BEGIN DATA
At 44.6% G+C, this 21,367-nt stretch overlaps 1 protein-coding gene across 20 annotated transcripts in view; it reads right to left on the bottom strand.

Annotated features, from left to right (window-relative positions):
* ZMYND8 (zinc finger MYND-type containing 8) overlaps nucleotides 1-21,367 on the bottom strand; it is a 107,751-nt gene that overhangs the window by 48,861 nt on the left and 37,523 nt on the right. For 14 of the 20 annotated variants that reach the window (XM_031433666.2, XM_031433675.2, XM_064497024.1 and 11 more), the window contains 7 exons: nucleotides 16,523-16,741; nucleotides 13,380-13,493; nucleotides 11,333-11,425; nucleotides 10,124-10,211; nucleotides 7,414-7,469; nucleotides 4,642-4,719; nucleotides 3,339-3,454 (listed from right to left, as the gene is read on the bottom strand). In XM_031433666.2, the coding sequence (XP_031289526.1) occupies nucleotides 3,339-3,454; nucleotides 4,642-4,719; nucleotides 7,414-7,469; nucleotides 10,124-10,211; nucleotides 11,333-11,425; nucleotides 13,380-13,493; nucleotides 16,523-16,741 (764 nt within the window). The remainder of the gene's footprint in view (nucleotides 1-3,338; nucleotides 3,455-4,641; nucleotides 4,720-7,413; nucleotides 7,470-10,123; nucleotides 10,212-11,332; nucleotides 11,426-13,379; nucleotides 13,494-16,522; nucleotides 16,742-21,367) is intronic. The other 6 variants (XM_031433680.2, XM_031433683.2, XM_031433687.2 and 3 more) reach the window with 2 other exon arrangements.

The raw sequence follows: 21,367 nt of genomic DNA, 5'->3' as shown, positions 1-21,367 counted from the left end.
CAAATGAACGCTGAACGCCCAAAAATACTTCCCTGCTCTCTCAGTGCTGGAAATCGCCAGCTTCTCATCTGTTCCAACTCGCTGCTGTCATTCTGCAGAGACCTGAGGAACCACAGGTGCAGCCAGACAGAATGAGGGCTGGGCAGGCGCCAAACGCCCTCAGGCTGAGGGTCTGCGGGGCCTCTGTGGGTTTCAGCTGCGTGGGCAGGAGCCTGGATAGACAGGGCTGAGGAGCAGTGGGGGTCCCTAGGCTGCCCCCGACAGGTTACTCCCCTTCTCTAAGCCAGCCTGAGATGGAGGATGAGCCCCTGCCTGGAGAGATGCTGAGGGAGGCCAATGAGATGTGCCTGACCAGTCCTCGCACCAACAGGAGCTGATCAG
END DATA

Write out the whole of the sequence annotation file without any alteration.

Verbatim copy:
At 44.6% G+C, this 21,367-nt stretch overlaps 1 protein-coding gene across 20 annotated transcripts in view; it reads right to left on the bottom strand.

Annotated features, from left to right (window-relative positions):
* ZMYND8 (zinc finger MYND-type containing 8) overlaps nucleotides 1-21,367 on the bottom strand; it is a 107,751-nt gene that overhangs the window by 48,861 nt on the left and 37,523 nt on the right. For 14 of the 20 annotated variants that reach the window (XM_031433666.2, XM_031433675.2, XM_064497024.1 and 11 more), the window contains 7 exons: nucleotides 16,523-16,741; nucleotides 13,380-13,493; nucleotides 11,333-11,425; nucleotides 10,124-10,211; nucleotides 7,414-7,469; nucleotides 4,642-4,719; nucleotides 3,339-3,454 (listed from right to left, as the gene is read on the bottom strand). In XM_031433666.2, the coding sequence (XP_031289526.1) occupies nucleotides 3,339-3,454; nucleotides 4,642-4,719; nucleotides 7,414-7,469; nucleotides 10,124-10,211; nucleotides 11,333-11,425; nucleotides 13,380-13,493; nucleotides 16,523-16,741 (764 nt within the window). The remainder of the gene's footprint in view (nucleotides 1-3,338; nucleotides 3,455-4,641; nucleotides 4,720-7,413; nucleotides 7,470-10,123; nucleotides 10,212-11,332; nucleotides 11,426-13,379; nucleotides 13,494-16,522; nucleotides 16,742-21,367) is intronic. The other 6 variants (XM_031433680.2, XM_031433683.2, XM_031433687.2 and 3 more) reach the window with 2 other exon arrangements.

The raw sequence follows: 21,367 nt of genomic DNA, 5'->3' as shown, positions 1-21,367 counted from the left end.
CAAATGAACGCTGAACGCCCAAAAATACTTCCCTGCTCTCTCAGTGCTGGAAATCGCCAGCTTCTCATCTGTTCCAACTCGCTGCTGTCATTCTGCAGAGACCTGAGGAACCACAGGTGCAGCCAGACAGAATGAGGGCTGGGCAGGCGCCAAACGCCCTCAGGCTGAGGGTCTGCGGGGCCTCTGTGGGTTTCAGCTGCGTGGGCAGGAGCCTGGATAGACAGGGCTGAGGAGCAGTGGGGGTCCCTAGGCTGCCCCCGACAGGTTACTCCCCTTCTCTAAGCCAGCCTGAGATGGAGGATGAGCCCCTGCCTGGAGAGATGCTGAGGGAGGCCAATGAGATGTGCCTGACCAGTCCTCGCACCAACAGGAGCTGATCAG